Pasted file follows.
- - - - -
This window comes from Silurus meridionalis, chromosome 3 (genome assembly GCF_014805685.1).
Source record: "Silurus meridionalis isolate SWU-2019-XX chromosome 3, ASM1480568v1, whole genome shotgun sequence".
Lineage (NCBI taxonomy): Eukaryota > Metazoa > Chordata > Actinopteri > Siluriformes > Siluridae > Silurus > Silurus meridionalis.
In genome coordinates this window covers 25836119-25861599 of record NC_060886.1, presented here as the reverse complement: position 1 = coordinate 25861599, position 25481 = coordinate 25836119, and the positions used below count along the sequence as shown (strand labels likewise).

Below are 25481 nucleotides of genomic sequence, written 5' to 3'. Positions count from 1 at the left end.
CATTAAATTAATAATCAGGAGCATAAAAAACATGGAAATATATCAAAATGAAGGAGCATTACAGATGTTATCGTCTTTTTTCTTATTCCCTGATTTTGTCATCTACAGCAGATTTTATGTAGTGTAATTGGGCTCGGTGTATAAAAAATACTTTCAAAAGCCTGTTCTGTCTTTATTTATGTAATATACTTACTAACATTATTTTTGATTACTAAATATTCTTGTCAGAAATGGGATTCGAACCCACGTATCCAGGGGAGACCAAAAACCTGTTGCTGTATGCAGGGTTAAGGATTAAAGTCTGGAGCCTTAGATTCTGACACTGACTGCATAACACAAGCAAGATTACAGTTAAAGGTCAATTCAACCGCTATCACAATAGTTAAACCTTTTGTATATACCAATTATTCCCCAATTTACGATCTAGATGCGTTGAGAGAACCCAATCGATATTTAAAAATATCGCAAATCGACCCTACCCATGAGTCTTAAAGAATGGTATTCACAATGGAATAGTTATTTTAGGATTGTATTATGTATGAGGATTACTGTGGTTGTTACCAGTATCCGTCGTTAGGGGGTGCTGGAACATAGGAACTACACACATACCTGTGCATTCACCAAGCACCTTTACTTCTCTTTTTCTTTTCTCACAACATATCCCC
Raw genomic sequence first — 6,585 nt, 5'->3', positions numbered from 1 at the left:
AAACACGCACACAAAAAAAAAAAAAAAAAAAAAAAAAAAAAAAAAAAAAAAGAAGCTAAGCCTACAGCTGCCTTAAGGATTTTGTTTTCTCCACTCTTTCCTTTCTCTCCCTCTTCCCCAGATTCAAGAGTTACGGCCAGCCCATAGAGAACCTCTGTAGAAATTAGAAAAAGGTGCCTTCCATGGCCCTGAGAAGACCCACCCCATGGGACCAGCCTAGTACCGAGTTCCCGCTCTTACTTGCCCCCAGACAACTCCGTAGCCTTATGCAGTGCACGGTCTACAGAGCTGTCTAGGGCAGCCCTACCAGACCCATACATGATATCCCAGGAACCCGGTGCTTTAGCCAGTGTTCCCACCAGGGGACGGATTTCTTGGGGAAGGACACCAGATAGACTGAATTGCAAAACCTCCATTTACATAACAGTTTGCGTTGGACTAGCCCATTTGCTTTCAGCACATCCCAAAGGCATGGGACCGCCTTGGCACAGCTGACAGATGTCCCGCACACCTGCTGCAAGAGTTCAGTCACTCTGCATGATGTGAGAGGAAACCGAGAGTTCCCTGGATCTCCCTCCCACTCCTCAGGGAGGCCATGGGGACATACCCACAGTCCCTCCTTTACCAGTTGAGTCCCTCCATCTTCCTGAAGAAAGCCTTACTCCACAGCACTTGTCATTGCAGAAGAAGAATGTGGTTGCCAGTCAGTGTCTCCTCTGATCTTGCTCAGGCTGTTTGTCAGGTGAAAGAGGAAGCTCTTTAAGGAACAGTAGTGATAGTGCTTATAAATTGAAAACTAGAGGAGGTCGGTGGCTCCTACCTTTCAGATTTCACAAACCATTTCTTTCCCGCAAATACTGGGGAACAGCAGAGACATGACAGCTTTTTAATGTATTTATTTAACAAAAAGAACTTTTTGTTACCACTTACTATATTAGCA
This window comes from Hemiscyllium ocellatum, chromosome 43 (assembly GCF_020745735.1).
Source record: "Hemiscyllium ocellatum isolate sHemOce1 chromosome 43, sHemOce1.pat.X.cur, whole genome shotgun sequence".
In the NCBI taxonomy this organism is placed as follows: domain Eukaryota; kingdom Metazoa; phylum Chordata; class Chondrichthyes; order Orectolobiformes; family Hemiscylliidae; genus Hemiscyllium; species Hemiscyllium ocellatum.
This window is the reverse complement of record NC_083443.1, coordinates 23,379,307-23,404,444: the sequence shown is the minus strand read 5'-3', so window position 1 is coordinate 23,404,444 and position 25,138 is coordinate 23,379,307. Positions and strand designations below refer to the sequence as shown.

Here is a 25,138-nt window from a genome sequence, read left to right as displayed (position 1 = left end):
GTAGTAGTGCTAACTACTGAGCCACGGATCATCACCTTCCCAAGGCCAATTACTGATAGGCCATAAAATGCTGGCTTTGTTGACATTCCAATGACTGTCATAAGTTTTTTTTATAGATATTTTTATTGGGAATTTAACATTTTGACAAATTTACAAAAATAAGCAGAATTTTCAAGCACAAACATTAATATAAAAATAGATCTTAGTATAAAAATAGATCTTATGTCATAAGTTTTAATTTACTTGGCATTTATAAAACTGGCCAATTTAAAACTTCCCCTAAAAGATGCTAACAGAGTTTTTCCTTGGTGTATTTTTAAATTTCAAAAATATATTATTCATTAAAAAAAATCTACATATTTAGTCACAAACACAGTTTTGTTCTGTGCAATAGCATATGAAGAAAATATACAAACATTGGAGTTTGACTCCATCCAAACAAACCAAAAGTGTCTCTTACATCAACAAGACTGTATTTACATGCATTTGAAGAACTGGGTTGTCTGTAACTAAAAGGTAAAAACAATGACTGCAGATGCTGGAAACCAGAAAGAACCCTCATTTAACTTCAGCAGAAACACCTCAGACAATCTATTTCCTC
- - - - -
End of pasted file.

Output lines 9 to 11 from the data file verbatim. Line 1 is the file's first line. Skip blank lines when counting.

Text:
This window comes from Hemiscyllium ocellatum, chromosome 43 (assembly GCF_020745735.1).
Source record: "Hemiscyllium ocellatum isolate sHemOce1 chromosome 43, sHemOce1.pat.X.cur, whole genome shotgun sequence".
In the NCBI taxonomy this organism is placed as follows: domain Eukaryota; kingdom Metazoa; phylum Chordata; class Chondrichthyes; order Orectolobiformes; family Hemiscylliidae; genus Hemiscyllium; species Hemiscyllium ocellatum.